Machibroda v. United States,
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368 U.S. 487 (1962)
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U.S. Supreme Court
Machibroda v. United States, 368 U.S. 487 (1962)
Machibroda v. United States
Argued December 5, 1961
Decided February 19, 1962
368 U.S. 487
In a Federal District Court, petitioner pleaded guilty to two charges of bank robbery. Before sentencing, the Judge inquired whether counsel desired to make any statement, but he did not direct any similar inquiry to petitioner personally. He sentenced petitioner to imprisonment for 25 years on one charge and 15 years on the other, the sentences to run consecutively. Several years later, petitioner filed in the same Court a motion under 28 U.S.C. § 2255 to vacate and set aside the sentence on the grounds that the Judge had not asked petitioner whether he wished to speak in his own behalf before sentence was imposed, as required by Federal Rule of Criminal Procedure 32(a), that he had accepted the guilty pleas without first determining that they had been made voluntarily, as required by Rule 11, and that the pleas of guilty had not been voluntary, but had been induced by promises and threats made by the prosecuting attorney. In support of the last ground, petitioner filed an affidavit setting out detailed and specific allegations. The prosecuting attorney filed an affidavit denying any promises or coercion. Without a hearing, the District Judge determined that petitioner's allegations concerning an agreement were false, and denied the motion.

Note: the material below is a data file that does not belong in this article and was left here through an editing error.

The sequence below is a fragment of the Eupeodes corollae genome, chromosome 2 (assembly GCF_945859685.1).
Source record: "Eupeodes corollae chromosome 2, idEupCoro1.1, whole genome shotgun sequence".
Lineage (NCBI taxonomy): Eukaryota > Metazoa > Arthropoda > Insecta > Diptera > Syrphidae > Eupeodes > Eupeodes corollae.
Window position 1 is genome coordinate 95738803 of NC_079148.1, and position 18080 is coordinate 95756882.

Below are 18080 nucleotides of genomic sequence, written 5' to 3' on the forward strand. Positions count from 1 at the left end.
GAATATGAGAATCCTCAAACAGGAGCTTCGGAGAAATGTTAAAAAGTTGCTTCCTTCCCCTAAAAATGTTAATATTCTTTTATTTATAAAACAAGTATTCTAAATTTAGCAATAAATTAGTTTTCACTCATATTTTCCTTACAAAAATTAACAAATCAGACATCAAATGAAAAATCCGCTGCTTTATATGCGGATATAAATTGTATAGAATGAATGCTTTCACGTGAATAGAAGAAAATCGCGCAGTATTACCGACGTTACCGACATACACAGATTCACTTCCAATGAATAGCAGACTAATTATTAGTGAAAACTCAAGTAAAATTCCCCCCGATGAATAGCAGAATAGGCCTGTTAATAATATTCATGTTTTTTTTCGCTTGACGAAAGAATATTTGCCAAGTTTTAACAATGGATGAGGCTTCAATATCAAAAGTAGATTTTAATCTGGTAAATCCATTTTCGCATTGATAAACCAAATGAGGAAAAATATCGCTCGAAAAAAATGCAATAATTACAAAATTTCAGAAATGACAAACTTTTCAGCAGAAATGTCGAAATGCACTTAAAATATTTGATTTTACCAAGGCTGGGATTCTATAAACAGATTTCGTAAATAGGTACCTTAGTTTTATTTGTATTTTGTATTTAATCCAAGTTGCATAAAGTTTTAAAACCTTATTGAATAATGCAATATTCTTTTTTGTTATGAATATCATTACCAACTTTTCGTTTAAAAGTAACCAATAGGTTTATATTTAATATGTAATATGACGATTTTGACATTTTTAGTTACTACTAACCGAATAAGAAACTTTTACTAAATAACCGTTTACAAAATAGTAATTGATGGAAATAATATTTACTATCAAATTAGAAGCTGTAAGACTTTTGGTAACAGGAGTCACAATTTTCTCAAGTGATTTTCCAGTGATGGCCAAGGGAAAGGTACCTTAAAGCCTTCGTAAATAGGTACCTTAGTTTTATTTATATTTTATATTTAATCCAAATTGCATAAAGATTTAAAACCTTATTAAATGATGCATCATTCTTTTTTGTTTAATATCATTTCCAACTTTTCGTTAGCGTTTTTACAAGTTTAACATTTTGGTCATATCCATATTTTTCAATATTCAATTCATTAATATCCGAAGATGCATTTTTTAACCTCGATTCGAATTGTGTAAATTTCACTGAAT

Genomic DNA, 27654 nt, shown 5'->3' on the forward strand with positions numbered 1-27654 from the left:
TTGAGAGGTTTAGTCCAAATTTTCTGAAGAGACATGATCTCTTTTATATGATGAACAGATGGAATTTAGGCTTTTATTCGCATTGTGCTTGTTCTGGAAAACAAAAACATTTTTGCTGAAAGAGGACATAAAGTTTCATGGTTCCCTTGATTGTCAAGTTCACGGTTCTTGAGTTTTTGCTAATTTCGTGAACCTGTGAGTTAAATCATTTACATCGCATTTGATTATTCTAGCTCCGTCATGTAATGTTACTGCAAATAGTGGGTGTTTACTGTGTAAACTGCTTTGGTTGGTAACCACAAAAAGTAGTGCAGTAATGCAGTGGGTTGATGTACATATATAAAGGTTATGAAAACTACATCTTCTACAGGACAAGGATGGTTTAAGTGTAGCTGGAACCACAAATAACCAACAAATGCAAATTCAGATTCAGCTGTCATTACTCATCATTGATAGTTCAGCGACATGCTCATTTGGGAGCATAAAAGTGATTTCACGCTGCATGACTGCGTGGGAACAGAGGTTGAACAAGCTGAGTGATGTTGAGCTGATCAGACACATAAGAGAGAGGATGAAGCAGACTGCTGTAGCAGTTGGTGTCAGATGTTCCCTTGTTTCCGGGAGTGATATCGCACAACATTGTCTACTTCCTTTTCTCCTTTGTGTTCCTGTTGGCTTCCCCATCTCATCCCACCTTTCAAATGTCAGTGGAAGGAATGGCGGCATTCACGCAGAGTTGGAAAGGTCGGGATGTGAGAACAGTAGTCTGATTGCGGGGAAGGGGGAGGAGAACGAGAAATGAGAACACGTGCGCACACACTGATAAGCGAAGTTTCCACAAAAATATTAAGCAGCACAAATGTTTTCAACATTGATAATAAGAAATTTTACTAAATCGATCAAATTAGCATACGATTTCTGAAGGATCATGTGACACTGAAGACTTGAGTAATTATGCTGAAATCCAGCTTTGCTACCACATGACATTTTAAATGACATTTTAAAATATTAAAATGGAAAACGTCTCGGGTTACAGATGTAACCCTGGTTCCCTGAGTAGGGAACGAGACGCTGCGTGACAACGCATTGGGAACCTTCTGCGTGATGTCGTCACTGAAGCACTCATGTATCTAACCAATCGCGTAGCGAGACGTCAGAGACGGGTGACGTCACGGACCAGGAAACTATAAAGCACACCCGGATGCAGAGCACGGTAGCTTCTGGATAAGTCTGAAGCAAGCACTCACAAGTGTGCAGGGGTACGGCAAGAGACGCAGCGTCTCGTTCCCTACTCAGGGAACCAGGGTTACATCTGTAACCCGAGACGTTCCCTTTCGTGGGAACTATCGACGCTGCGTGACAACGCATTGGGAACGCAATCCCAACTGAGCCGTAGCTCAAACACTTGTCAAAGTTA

1. Failure of the Judge specifically to inquire at the time of sentencing whether petitioner personally wished to make a statement in his own behalf is not of itself an error that can be raised by motion under 28 U.S.C. § 2255 or Rule 35. P. 368 U. S. 489.
2. The District Court did not proceed in conformity with 28 U.S.C. § 2255 when it made findings on controverted issues of fact without notice to petitioner and without a hearing, since this was not a case where "the motion and the files and records of the case conclusively show that the prisoner is entitled to no relief." Pp. 368 U. S. 489-496.
280 F.2d 379, judgment vacated and cause remanded.